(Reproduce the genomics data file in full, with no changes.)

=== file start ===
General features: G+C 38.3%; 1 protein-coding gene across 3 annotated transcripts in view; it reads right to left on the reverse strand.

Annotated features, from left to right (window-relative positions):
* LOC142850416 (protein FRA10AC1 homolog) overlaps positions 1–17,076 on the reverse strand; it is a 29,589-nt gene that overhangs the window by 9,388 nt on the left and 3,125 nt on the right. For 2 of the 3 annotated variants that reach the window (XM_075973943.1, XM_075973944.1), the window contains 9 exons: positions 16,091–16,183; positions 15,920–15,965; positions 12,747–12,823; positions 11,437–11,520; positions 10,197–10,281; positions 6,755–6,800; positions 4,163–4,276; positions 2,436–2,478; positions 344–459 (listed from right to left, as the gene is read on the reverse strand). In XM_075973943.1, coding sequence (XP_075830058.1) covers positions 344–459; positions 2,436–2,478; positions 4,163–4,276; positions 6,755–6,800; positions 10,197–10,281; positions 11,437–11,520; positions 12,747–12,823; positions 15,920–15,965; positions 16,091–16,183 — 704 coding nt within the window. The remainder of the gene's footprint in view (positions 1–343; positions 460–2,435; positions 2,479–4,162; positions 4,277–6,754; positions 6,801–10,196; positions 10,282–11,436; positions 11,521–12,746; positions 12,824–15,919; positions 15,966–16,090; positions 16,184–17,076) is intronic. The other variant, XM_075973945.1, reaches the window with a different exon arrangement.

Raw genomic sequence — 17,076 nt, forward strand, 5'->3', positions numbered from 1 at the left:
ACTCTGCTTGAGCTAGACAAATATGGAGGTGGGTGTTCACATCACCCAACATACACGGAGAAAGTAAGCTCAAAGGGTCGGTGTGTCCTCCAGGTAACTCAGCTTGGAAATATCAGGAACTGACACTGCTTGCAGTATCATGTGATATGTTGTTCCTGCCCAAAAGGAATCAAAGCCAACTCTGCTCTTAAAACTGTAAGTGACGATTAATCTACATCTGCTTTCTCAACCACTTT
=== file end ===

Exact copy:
General features: G+C 38.3%; 1 protein-coding gene across 3 annotated transcripts in view; it reads right to left on the reverse strand.

Annotated features, from left to right (window-relative positions):
* LOC142850416 (protein FRA10AC1 homolog) overlaps positions 1–17,076 on the reverse strand; it is a 29,589-nt gene that overhangs the window by 9,388 nt on the left and 3,125 nt on the right. For 2 of the 3 annotated variants that reach the window (XM_075973943.1, XM_075973944.1), the window contains 9 exons: positions 16,091–16,183; positions 15,920–15,965; positions 12,747–12,823; positions 11,437–11,520; positions 10,197–10,281; positions 6,755–6,800; positions 4,163–4,276; positions 2,436–2,478; positions 344–459 (listed from right to left, as the gene is read on the reverse strand). In XM_075973943.1, coding sequence (XP_075830058.1) covers positions 344–459; positions 2,436–2,478; positions 4,163–4,276; positions 6,755–6,800; positions 10,197–10,281; positions 11,437–11,520; positions 12,747–12,823; positions 15,920–15,965; positions 16,091–16,183 — 704 coding nt within the window. The remainder of the gene's footprint in view (positions 1–343; positions 460–2,435; positions 2,479–4,162; positions 4,277–6,754; positions 6,801–10,196; positions 10,282–11,436; positions 11,521–12,746; positions 12,824–15,919; positions 15,966–16,090; positions 16,184–17,076) is intronic. The other variant, XM_075973945.1, reaches the window with a different exon arrangement.

Raw genomic sequence — 17,076 nt, forward strand, 5'->3', positions numbered from 1 at the left:
ACTCTGCTTGAGCTAGACAAATATGGAGGTGGGTGTTCACATCACCCAACATACACGGAGAAAGTAAGCTCAAAGGGTCGGTGTGTCCTCCAGGTAACTCAGCTTGGAAATATCAGGAACTGACACTGCTTGCAGTATCATGTGATATGTTGTTCCTGCCCAAAAGGAATCAAAGCCAACTCTGCTCTTAAAACTGTAAGTGACGATTAATCTACATCTGCTTTCTCAACCACTTT